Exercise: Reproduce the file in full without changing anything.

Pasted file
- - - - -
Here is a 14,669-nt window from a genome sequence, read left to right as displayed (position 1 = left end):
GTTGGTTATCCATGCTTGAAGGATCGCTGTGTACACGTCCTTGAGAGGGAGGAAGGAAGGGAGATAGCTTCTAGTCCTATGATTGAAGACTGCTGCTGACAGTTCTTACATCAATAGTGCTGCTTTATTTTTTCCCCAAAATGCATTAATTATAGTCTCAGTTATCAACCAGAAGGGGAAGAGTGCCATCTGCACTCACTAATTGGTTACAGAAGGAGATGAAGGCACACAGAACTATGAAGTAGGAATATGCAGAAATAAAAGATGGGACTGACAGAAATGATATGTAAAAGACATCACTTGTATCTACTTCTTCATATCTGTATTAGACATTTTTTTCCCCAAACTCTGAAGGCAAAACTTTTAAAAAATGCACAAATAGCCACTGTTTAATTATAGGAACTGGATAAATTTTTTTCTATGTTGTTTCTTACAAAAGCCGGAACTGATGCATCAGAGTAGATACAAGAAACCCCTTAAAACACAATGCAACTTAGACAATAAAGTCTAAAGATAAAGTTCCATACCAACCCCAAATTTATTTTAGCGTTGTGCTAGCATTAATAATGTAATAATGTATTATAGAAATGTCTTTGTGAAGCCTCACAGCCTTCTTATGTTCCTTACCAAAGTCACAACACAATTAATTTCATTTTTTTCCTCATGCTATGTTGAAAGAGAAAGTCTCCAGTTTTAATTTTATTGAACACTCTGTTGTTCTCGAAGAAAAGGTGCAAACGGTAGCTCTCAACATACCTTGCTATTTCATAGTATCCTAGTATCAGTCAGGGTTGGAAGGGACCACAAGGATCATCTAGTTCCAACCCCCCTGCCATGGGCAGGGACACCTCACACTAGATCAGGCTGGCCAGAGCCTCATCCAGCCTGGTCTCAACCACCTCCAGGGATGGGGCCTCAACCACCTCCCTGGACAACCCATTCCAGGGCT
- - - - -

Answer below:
Here is a 14,669-nt window from a genome sequence, read left to right as displayed (position 1 = left end):
GTTGGTTATCCATGCTTGAAGGATCGCTGTGTACACGTCCTTGAGAGGGAGGAAGGAAGGGAGATAGCTTCTAGTCCTATGATTGAAGACTGCTGCTGACAGTTCTTACATCAATAGTGCTGCTTTATTTTTTCCCCAAAATGCATTAATTATAGTCTCAGTTATCAACCAGAAGGGGAAGAGTGCCATCTGCACTCACTAATTGGTTACAGAAGGAGATGAAGGCACACAGAACTATGAAGTAGGAATATGCAGAAATAAAAGATGGGACTGACAGAAATGATATGTAAAAGACATCACTTGTATCTACTTCTTCATATCTGTATTAGACATTTTTTTCCCCAAACTCTGAAGGCAAAACTTTTAAAAAATGCACAAATAGCCACTGTTTAATTATAGGAACTGGATAAATTTTTTTCTATGTTGTTTCTTACAAAAGCCGGAACTGATGCATCAGAGTAGATACAAGAAACCCCTTAAAACACAATGCAACTTAGACAATAAAGTCTAAAGATAAAGTTCCATACCAACCCCAAATTTATTTTAGCGTTGTGCTAGCATTAATAATGTAATAATGTATTATAGAAATGTCTTTGTGAAGCCTCACAGCCTTCTTATGTTCCTTACCAAAGTCACAACACAATTAATTTCATTTTTTTCCTCATGCTATGTTGAAAGAGAAAGTCTCCAGTTTTAATTTTATTGAACACTCTGTTGTTCTCGAAGAAAAGGTGCAAACGGTAGCTCTCAACATACCTTGCTATTTCATAGTATCCTAGTATCAGTCAGGGTTGGAAGGGACCACAAGGATCATCTAGTTCCAACCCCCCTGCCATGGGCAGGGACACCTCACACTAGATCAGGCTGGCCAGAGCCTCATCCAGCCTGGTCTCAACCACCTCCAGGGATGGGGCCTCAACCACCTCCCTGGACAACCCATTCCAGGGCT